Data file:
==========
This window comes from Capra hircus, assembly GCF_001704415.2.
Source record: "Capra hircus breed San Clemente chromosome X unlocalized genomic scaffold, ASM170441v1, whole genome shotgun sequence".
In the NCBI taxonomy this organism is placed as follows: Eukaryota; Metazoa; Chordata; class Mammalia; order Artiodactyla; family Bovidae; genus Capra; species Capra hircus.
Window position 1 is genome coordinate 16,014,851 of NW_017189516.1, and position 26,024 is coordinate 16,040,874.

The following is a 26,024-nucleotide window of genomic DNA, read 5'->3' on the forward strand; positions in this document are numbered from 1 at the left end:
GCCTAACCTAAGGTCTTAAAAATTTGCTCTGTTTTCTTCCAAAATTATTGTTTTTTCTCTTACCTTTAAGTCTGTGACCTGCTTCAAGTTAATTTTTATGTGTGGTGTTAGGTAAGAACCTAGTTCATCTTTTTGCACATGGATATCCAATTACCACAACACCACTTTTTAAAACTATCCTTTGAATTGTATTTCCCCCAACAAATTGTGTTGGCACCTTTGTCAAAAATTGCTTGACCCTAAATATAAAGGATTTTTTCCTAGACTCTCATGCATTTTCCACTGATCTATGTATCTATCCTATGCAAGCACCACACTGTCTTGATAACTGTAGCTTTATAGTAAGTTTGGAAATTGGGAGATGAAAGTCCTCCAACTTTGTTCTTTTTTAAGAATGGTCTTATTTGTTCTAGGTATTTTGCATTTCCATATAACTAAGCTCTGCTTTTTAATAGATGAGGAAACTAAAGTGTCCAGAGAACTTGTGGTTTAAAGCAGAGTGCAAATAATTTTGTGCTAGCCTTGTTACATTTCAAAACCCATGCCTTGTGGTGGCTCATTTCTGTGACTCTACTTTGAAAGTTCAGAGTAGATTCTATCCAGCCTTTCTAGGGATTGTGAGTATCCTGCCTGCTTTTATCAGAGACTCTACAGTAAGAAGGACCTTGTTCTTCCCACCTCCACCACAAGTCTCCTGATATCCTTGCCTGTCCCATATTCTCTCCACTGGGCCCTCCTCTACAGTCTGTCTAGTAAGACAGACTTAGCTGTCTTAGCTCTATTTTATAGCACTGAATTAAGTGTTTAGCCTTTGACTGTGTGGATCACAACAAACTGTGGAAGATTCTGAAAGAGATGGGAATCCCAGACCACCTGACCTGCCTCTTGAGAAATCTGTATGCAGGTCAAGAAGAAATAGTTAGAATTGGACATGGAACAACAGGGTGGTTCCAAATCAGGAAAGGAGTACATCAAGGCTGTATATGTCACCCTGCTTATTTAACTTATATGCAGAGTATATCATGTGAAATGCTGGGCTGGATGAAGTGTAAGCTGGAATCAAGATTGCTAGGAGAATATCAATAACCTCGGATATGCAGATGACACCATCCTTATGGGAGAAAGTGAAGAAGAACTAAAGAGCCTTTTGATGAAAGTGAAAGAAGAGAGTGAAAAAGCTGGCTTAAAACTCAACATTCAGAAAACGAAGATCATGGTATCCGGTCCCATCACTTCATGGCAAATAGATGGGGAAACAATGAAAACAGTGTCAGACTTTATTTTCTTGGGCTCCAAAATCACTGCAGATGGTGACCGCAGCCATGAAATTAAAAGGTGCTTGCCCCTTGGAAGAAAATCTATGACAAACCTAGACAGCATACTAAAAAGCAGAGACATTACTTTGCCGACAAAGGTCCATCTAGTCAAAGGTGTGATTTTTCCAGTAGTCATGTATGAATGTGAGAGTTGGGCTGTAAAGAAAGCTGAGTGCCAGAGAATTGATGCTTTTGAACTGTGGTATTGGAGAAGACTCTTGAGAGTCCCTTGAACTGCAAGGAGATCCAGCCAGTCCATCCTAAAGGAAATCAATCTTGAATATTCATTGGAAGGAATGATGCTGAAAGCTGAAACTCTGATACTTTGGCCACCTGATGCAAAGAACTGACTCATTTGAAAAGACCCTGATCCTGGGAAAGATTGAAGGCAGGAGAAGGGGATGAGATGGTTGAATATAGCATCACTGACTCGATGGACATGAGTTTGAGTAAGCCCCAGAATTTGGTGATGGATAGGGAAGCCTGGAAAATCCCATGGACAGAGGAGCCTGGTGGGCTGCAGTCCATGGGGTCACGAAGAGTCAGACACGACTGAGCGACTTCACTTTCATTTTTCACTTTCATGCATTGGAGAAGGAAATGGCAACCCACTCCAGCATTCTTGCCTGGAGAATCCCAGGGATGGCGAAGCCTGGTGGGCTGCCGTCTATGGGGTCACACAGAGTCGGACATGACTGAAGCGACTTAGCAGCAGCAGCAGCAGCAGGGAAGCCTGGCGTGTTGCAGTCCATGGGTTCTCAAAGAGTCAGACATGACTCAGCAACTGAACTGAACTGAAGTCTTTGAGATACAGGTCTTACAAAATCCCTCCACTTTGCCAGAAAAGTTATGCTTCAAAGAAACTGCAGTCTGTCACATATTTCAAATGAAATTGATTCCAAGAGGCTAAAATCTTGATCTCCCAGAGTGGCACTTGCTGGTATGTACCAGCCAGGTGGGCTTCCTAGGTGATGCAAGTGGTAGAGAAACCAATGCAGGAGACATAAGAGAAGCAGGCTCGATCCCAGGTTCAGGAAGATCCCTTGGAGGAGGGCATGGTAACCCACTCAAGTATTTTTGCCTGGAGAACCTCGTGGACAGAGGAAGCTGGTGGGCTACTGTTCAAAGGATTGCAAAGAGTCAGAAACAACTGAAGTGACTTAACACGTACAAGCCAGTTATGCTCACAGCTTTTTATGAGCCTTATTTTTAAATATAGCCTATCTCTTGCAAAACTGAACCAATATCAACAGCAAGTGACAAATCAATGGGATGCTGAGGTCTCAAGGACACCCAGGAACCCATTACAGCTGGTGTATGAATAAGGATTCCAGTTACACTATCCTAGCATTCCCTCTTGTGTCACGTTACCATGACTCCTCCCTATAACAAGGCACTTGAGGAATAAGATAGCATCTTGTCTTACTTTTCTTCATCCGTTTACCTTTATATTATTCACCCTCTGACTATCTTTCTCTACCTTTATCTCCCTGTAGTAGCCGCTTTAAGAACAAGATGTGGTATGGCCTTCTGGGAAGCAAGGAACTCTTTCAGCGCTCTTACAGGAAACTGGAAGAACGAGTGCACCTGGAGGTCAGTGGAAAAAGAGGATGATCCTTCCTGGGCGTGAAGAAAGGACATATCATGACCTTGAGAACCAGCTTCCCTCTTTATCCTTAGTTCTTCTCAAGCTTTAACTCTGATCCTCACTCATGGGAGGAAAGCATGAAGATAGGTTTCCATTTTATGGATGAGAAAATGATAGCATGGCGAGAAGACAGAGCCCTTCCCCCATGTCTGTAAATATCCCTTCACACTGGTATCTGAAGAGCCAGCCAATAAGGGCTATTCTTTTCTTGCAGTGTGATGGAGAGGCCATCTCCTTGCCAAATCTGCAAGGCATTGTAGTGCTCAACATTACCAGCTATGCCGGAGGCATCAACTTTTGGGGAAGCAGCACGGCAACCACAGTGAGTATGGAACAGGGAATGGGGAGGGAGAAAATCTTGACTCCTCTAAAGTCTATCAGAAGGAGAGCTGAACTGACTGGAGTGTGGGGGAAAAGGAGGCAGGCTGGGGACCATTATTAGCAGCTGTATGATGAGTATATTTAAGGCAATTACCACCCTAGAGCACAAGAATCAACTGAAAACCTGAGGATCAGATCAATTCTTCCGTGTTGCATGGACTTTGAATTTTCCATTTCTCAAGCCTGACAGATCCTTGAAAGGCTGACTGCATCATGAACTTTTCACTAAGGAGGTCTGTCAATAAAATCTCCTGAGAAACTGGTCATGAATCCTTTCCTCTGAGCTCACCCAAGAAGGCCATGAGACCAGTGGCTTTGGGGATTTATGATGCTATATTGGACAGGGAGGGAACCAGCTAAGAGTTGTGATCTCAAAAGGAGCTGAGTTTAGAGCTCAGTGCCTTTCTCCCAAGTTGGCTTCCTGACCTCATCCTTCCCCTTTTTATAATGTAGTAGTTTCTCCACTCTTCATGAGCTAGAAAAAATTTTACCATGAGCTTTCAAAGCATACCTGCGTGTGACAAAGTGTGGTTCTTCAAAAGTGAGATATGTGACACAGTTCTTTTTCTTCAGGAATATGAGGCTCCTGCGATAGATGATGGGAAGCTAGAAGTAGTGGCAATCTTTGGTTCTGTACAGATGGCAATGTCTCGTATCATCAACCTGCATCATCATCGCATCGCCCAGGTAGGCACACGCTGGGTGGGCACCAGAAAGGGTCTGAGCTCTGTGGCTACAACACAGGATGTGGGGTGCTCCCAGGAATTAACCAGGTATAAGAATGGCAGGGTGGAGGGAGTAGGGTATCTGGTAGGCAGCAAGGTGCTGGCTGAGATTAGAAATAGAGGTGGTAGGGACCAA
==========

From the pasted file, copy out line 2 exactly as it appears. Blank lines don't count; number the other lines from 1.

Source record: "Capra hircus breed San Clemente chromosome X unlocalized genomic scaffold, ASM170441v1, whole genome shotgun sequence".